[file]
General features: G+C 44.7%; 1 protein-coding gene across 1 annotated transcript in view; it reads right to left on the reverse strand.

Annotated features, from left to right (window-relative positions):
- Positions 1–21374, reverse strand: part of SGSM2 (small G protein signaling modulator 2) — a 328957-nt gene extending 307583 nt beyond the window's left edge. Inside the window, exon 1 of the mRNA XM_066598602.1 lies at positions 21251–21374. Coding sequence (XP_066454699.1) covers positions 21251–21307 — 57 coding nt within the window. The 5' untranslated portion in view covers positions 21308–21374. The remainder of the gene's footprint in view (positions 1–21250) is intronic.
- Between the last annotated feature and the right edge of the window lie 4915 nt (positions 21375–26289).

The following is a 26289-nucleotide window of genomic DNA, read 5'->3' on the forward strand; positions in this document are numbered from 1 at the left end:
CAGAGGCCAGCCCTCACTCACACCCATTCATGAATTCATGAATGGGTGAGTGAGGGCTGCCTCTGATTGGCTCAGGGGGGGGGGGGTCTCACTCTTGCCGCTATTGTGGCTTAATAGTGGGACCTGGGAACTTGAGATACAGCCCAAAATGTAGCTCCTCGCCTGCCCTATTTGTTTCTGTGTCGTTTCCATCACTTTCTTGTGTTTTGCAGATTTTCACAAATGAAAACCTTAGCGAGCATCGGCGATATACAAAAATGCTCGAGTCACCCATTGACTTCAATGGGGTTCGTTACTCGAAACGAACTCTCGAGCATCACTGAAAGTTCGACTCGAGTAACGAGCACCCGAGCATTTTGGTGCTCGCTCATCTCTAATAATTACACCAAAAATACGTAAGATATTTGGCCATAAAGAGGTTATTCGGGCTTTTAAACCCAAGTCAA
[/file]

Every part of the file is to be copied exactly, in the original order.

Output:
General features: G+C 44.7%; 1 protein-coding gene across 1 annotated transcript in view; it reads right to left on the reverse strand.

Annotated features, from left to right (window-relative positions):
- Positions 1–21374, reverse strand: part of SGSM2 (small G protein signaling modulator 2) — a 328957-nt gene extending 307583 nt beyond the window's left edge. Inside the window, exon 1 of the mRNA XM_066598602.1 lies at positions 21251–21374. Coding sequence (XP_066454699.1) covers positions 21251–21307 — 57 coding nt within the window. The 5' untranslated portion in view covers positions 21308–21374. The remainder of the gene's footprint in view (positions 1–21250) is intronic.
- Between the last annotated feature and the right edge of the window lie 4915 nt (positions 21375–26289).

The following is a 26289-nucleotide window of genomic DNA, read 5'->3' on the forward strand; positions in this document are numbered from 1 at the left end:
CAGAGGCCAGCCCTCACTCACACCCATTCATGAATTCATGAATGGGTGAGTGAGGGCTGCCTCTGATTGGCTCAGGGGGGGGGGGGTCTCACTCTTGCCGCTATTGTGGCTTAATAGTGGGACCTGGGAACTTGAGATACAGCCCAAAATGTAGCTCCTCGCCTGCCCTATTTGTTTCTGTGTCGTTTCCATCACTTTCTTGTGTTTTGCAGATTTTCACAAATGAAAACCTTAGCGAGCATCGGCGATATACAAAAATGCTCGAGTCACCCATTGACTTCAATGGGGTTCGTTACTCGAAACGAACTCTCGAGCATCACTGAAAGTTCGACTCGAGTAACGAGCACCCGAGCATTTTGGTGCTCGCTCATCTCTAATAATTACACCAAAAATACGTAAGATATTTGGCCATAAAGAGGTTATTCGGGCTTTTAAACCCAAGTCAA